After watching “The Girl Next Door” (the thriller and not the ditzy comedy) I thought I actually bought the right book to chill me to the bone just like the movie did. I was wrong, I bought the wrong book. I should have gotten Jack Ketchum’s one.
It took me 151 pages to realise that what I was waiting for wasn’t going to happen and instead I was actually reading a story about the trials and tribulations of the elderly.
In the waning months of the second World War, a group of children discover an earthen tunnel in their neighborhood outside London. Throughout the summer of 1944—until one father forbids it—the subterranean space becomes their “secret garden,” where the friends play games and tell stories.
Six decades later, beneath a house on the same land, construction workers uncover a tin box containing two skeletal hands, one male and one female. As the discovery makes national news, the friends come together once again, to recall their days in the tunnel for the detective investigating the case.
The story itself held no mystery whatsoever as in the first few chapters, the murder is described and the murderer is no other than Woody, a cheated husband who finds his wife in bed with one of the many men she was seeing behind his back. He kills them both by strangling them with a belt and then chops off their hands and puts them in a jar. He disposes of the bodies by staging a fire in his barn and playing dumb when asked about where his wife was.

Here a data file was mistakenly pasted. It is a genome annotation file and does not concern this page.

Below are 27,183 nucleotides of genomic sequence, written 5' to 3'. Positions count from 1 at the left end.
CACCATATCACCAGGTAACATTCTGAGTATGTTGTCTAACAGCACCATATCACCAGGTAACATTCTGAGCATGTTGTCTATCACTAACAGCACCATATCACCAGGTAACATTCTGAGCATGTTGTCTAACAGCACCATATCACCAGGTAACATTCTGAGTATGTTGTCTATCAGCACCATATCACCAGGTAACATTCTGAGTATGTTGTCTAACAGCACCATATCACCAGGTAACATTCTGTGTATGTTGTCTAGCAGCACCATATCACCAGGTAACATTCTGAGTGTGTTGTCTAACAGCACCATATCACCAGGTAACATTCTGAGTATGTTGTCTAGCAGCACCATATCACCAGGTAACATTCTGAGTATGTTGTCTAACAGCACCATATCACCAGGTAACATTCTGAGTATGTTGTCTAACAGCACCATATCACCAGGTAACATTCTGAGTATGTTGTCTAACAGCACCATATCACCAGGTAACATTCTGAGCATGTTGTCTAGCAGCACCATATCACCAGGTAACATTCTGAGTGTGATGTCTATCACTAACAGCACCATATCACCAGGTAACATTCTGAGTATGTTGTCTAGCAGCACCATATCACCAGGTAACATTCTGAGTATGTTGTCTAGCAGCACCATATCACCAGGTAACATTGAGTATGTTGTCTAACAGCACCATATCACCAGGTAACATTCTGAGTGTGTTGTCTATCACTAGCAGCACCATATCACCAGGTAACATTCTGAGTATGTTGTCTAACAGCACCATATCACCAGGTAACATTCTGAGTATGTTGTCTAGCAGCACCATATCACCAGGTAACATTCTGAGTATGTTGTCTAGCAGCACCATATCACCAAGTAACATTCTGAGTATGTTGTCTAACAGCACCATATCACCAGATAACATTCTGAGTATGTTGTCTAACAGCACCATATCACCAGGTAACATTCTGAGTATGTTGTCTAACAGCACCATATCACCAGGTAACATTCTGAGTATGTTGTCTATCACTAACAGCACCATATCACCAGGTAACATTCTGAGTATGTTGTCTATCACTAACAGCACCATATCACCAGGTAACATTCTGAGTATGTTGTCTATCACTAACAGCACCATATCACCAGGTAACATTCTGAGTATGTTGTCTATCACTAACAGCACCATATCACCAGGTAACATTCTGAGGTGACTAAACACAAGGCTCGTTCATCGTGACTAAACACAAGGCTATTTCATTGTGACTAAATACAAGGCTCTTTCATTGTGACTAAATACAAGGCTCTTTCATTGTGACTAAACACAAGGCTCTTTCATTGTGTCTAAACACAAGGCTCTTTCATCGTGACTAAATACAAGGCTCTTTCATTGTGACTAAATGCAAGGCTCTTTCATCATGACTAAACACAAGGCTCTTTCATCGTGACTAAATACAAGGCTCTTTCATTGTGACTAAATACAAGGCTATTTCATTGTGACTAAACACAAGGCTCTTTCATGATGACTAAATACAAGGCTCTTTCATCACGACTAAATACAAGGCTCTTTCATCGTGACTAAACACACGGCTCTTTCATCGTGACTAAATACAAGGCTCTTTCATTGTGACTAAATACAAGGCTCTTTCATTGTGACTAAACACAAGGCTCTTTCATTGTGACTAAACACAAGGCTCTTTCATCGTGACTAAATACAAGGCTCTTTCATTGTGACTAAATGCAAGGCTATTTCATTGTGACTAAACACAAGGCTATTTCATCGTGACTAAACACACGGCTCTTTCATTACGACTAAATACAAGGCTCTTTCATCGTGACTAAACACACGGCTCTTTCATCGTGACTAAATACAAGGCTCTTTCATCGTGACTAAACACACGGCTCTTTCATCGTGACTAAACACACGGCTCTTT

70-years later, the old gang gets together and have to go through their muddled memories to try and remember snippets of what went on during their childhood and in the process, two of the septuagenarians get it on making me think of tortoise sex. I really didn’t care for any of the characters and in a cast of 20 or more, at one point, I didn’t even know what the hell was going on and who was doing who.
Grandpa leaves grandma to go and shag his teen sweetheart who looks good for her age and grandma takes advice from her grand-daughter when it comes to men. Grandpa recovers his common sense and decides that shagging a woman in her 70’s that gave it so freely when he was young must mean she’s a loose woman so he dumps her and tries to go back to lil’ old grandma only to find out she has a bit of a spine and won’t take him back.
I put the book immediately in the charity box. If I wanted to read about the lives of the elderly especially ones carrying out extra-marital affairs, I would have picked up a Margaret Atwood book 🙂